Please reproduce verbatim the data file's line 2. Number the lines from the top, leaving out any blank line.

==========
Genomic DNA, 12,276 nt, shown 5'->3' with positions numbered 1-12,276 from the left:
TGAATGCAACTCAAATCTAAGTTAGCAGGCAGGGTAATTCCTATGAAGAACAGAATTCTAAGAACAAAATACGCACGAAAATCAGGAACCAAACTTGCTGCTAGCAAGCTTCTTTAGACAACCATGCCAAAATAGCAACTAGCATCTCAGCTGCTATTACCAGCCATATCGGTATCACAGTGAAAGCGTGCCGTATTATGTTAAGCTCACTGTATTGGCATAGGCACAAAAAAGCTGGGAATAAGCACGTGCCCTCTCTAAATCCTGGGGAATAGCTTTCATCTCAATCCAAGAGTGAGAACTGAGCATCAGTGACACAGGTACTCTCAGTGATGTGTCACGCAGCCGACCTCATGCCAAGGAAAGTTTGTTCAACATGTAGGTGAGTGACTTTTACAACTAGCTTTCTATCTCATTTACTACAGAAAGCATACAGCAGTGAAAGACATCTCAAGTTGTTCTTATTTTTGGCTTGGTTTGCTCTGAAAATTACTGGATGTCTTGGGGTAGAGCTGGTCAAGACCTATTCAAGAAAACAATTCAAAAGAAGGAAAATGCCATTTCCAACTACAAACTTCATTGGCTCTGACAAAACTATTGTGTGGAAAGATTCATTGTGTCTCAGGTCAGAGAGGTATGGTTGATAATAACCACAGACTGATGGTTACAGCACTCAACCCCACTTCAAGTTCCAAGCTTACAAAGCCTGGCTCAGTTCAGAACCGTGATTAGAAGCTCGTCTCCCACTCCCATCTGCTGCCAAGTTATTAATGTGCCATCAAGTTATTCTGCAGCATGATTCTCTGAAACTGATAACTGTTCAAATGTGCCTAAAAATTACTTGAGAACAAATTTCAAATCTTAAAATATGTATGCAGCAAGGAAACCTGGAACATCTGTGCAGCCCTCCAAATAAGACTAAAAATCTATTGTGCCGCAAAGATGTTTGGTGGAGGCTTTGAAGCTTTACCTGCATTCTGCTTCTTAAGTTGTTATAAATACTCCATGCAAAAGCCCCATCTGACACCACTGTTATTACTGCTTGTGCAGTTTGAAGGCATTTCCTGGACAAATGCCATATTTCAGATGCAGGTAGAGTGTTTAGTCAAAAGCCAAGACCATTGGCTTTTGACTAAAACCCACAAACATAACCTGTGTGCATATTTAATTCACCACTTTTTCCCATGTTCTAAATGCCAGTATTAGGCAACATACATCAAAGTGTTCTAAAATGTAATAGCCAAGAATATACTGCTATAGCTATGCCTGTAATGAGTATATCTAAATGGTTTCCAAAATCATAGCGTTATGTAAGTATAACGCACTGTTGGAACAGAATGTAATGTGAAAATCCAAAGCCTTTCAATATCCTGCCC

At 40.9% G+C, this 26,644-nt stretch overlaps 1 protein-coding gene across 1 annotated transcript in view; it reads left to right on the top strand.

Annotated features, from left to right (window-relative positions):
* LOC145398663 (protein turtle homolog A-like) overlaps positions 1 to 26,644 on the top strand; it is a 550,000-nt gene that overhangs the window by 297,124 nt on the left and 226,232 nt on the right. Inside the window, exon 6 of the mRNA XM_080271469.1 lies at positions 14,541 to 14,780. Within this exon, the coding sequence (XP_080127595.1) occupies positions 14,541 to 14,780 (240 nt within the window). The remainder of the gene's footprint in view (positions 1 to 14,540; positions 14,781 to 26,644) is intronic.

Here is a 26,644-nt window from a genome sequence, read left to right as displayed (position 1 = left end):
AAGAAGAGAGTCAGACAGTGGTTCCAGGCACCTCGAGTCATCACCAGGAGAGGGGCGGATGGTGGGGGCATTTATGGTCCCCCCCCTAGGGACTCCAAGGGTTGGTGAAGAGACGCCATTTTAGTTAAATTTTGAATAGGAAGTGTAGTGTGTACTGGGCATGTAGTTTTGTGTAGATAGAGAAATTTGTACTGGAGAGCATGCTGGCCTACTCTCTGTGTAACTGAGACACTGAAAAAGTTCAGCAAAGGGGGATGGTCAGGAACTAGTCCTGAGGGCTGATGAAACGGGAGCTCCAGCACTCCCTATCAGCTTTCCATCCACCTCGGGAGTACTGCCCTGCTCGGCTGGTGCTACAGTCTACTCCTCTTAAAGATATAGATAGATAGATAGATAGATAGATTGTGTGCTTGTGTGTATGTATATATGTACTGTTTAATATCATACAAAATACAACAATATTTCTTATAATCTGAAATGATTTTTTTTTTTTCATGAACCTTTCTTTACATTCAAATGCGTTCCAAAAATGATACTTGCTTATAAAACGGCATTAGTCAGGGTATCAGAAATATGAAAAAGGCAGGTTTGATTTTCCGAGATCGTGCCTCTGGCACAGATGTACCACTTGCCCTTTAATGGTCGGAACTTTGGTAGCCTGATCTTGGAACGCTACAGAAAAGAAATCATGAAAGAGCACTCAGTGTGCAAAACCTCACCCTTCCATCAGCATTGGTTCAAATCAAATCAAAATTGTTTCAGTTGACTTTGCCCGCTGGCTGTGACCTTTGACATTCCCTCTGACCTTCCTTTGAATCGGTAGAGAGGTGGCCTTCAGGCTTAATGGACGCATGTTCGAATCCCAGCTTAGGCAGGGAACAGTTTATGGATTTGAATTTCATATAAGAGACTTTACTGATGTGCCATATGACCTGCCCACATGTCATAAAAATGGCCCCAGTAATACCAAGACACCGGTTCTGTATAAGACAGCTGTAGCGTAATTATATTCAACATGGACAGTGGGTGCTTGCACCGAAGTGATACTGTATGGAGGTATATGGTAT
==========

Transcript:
TGAATGCAACTCAAATCTAAGTTAGCAGGCAGGGTAATTCCTATGAAGAACAGAATTCTAAGAACAAAATACGCACGAAAATCAGGAACCAAACTTGCTGCTAGCAAGCTTCTTTAGACAACCATGCCAAAATAGCAACTAGCATCTCAGCTGCTATTACCAGCCATATCGGTATCACAGTGAAAGCGTGCCGTATTATGTTAAGCTCACTGTATTGGCATAGGCACAAAAAAGCTGGGAATAAGCACGTGCCCTCTCTAAATCCTGGGGAATAGCTTTCATCTCAATCCAAGAGTGAGAACTGAGCATCAGTGACACAGGTACTCTCAGTGATGTGTCACGCAGCCGACCTCATGCCAAGGAAAGTTTGTTCAACATGTAGGTGAGTGACTTTTACAACTAGCTTTCTATCTCATTTACTACAGAAAGCATACAGCAGTGAAAGACATCTCAAGTTGTTCTTATTTTTGGCTTGGTTTGCTCTGAAAATTACTGGATGTCTTGGGGTAGAGCTGGTCAAGACCTATTCAAGAAAACAATTCAAAAGAAGGAAAATGCCATTTCCAACTACAAACTTCATTGGCTCTGACAAAACTATTGTGTGGAAAGATTCATTGTGTCTCAGGTCAGAGAGGTATGGTTGATAATAACCACAGACTGATGGTTACAGCACTCAACCCCACTTCAAGTTCCAAGCTTACAAAGCCTGGCTCAGTTCAGAACCGTGATTAGAAGCTCGTCTCCCACTCCCATCTGCTGCCAAGTTATTAATGTGCCATCAAGTTATTCTGCAGCATGATTCTCTGAAACTGATAACTGTTCAAATGTGCCTAAAAATTACTTGAGAACAAATTTCAAATCTTAAAATATGTATGCAGCAAGGAAACCTGGAACATCTGTGCAGCCCTCCAAATAAGACTAAAAATCTATTGTGCCGCAAAGATGTTTGGTGGAGGCTTTGAAGCTTTACCTGCATTCTGCTTCTTAAGTTGTTATAAATACTCCATGCAAAAGCCCCATCTGACACCACTGTTATTACTGCTTGTGCAGTTTGAAGGCATTTCCTGGACAAATGCCATATTTCAGATGCAGGTAGAGTGTTTAGTCAAAAGCCAAGACCATTGGCTTTTGACTAAAACCCACAAACATAACCTGTGTGCATATTTAATTCACCACTTTTTCCCATGTTCTAAATGCCAGTATTAGGCAACATACATCAAAGTGTTCTAAAATGTAATAGCCAAGAATATACTGCTATAGCTATGCCTGTAATGAGTATATCTAAATGGTTTCCAAAATCATAGCGTTATGTAAGTATAACGCACTGTTGGAACAGAATGTAATGTGAAAATCCAAAGCCTTTCAATATCCTGCCC